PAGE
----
These spicy, stewed African beans served with baked plantain and rice make a great vegan or vegetarian dinner or side dish.
What is African bean stew?
Beans are a staple food of millions of people across Africa.
The types of beans used, the cooking method and the spices added vary across the continent so in one sense there's no such thing as African bean stew.
The Ghanaian bean stew known as red red, is perhaps one of the most well known.
My vegan kidney bean stew is based upon a recipe from Uganda. My brother and his family used to live in Uganda and many years ago I went out to live with them for six weeks.
During this time I volunteered at a local school and ate lunch with the children every day.
The veggie food I ate in Uganda
The children were given a meat stew, posho - a kind of fluffy pancake made from corn meal, and beans. Sometimes they had matoke (a kind of mashed plantain) as well.
Being vegetarian at the time I declined the meat stew (as did a number of the children who were Muslim).
Instead I had a large plate of beans and posho for lunch every day.
At first I found it boring eating the same meal every day. But I soon came to love Ugandan beans and I enjoy making my own version at home now.
What are plantains?
Plantains look a lot like bananas but they're quite different.
They might look like a banana but they're treated more like a vegetable and appear with savoury dishes.
Plantains can be bought ripe or unripe and both types can be eaten. They're are usually cooked before they're eaten.
Green, or unripe, plantains are starchier, yellow ones are a tiny bit sweet, and very ripe ones - with a black skin, are sweet.
Plantains are common in African, Caribbean and south American cuisines.
They are a good choice for vegans as they contain lots of vitamins, especially potassium.
Why baked plantains?
For this recipe I used yellow plantains, which I baked. I chose to bake them so I didn't need to use so much oil, therefore making them healthier.
Plantains are often fried and while they taste great that way I prefer them less oily.
Pin African bean stew with baked plantain and rice for later
This recipe is made with kidney beans - you can substitute another type if you like. For best results use dried beans.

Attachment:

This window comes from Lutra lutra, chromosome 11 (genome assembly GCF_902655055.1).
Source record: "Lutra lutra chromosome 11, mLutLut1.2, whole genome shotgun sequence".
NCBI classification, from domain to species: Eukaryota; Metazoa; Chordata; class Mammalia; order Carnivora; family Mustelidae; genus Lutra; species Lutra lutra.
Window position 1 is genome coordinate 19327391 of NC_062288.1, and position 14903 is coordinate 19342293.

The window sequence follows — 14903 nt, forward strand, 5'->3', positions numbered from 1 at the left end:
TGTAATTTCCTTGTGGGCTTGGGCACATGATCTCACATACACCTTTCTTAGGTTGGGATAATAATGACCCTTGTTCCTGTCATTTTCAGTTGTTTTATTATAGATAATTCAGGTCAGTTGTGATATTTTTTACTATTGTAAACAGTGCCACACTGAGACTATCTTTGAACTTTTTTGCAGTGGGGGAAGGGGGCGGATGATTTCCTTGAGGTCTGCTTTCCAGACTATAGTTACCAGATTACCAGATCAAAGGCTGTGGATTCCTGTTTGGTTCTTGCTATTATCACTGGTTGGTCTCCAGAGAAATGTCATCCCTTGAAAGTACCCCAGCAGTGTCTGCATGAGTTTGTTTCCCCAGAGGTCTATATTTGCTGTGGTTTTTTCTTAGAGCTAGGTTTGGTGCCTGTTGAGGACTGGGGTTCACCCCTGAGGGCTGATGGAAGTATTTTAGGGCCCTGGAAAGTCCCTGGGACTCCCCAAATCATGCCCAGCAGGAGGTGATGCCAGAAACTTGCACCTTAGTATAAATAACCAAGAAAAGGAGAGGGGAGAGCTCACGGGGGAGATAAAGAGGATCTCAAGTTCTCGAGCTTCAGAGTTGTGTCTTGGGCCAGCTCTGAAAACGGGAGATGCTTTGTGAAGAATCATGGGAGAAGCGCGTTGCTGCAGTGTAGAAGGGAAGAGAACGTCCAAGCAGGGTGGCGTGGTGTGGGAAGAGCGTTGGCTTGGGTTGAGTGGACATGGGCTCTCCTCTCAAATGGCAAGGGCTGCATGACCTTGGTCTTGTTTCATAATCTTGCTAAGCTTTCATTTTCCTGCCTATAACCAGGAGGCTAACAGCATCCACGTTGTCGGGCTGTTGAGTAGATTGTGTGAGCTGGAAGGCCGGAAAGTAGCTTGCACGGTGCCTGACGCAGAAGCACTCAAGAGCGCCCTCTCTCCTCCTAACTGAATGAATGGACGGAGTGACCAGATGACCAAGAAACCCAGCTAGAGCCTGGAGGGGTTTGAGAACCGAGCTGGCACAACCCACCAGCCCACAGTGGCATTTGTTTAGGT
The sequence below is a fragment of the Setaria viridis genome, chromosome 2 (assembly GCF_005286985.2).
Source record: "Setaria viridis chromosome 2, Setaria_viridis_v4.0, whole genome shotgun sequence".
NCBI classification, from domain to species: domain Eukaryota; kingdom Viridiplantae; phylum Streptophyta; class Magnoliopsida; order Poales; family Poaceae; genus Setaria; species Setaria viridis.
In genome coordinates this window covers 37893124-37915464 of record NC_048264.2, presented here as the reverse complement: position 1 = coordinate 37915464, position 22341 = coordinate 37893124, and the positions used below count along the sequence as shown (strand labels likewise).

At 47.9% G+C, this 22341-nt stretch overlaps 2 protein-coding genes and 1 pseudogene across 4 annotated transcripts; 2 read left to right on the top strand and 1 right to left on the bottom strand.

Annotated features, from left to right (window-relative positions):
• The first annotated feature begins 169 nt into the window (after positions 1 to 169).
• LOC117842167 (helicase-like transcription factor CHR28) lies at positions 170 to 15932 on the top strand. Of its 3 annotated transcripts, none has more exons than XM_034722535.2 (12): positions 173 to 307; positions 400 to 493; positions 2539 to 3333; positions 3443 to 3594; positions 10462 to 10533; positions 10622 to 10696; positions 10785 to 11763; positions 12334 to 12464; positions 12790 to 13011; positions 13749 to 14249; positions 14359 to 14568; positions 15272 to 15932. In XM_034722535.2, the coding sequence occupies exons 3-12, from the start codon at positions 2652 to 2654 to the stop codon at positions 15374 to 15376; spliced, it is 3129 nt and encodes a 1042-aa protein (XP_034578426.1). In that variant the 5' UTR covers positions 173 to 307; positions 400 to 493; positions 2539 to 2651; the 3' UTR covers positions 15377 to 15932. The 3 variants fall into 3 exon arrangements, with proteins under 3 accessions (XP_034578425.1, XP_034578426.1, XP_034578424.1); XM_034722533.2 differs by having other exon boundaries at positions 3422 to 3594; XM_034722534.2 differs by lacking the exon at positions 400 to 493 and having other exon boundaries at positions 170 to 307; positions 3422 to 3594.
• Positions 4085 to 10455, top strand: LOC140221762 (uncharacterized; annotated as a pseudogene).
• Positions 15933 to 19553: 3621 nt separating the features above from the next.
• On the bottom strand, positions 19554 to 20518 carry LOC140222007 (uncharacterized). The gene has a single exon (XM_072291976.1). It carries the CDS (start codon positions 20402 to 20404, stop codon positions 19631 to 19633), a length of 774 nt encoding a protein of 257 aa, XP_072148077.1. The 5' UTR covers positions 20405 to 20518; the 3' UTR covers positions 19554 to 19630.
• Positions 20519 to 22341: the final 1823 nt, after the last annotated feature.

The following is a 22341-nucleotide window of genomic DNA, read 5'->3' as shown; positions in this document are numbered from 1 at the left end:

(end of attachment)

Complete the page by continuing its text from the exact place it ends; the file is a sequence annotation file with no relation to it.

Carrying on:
This recipe uses the cooking water from the beans, which is full of flavour. If you substitute tinned beans you will need to make some vegetable stock but you won't get the same depth of flavour.
In Uganda this bean stew is made with a flavouring called mchuzi mix. An alternative to this is Maggi cubes.
It is possible to get this in the UK, especially if you live near an international supermarket.
However, to make it a bit healthier and to make it easier for those of you who can't find it I have used a mixture of spices, soya sauce, and yeast extract (marmite) in an attempt to recreate the mchuzi flavour!
How to make African beans
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African bean stew
For the beans
- 300 g dried kidney beans
- 1 tablespoon sunflower oil
- 1 onion finely chopped
- 2 cloves garlic crushed
- 400 g tinned chopped tomatoes
- 1 tablespoon tomato puree
- 1 tablespoon soy sauce
- 1 teaspoon garlic granules
- ½ teaspoon chilli powder
- 3 cloves
- 1 tablespoon Marmite or other yeast extract
- 1 teaspoon ground cumin
- black pepper
For the plantains
- 1 tbsp sunflower oil
- 2 plantains
- 450 g rice cooked to packet instructions
- handful parsley chopped
For the beans
- You will need to start this dish the night before you want to cook it. Rinse the beans, cover with cold water and soak overnight.
- Drain, rinse and cover again with clean water. Bring to the boil, reduce the heat, cover and simmer for around 1 hour until soft - the time varies depending on the beans.
- Drain the beans reserving the water to add back to the pan.
- Rinse the pan, then heat the oil.
- Add the onion and fry until golden brown. Add the garlic, stir and cook for a minute before adding the chopped tomatoes.
- Add the tomato puree and stir.
- Add the spices, soya sauce and marmite, and slowly add the bean water until you have a soupy texture.
- Spoon in the cooked beans and simmer for a few minutes. Check the seasoning and add extra salt and pepper if needed.
For the plantains
- Preheat the oven to 180°C (fan)/200°C/gas mark 6.
- Peel and slice the plantains into 1cm thick slices.
- Place on a lightly greased baking tray and brush lightly with oil. Bake for 10 minutes, turn and repeat for a further ten minutes. Check the softness of the beans with a fork - if not soft return to the oven for a further ten minutes.
- Serve the beans and plantain with rice and sprinkled with chopped parsley.
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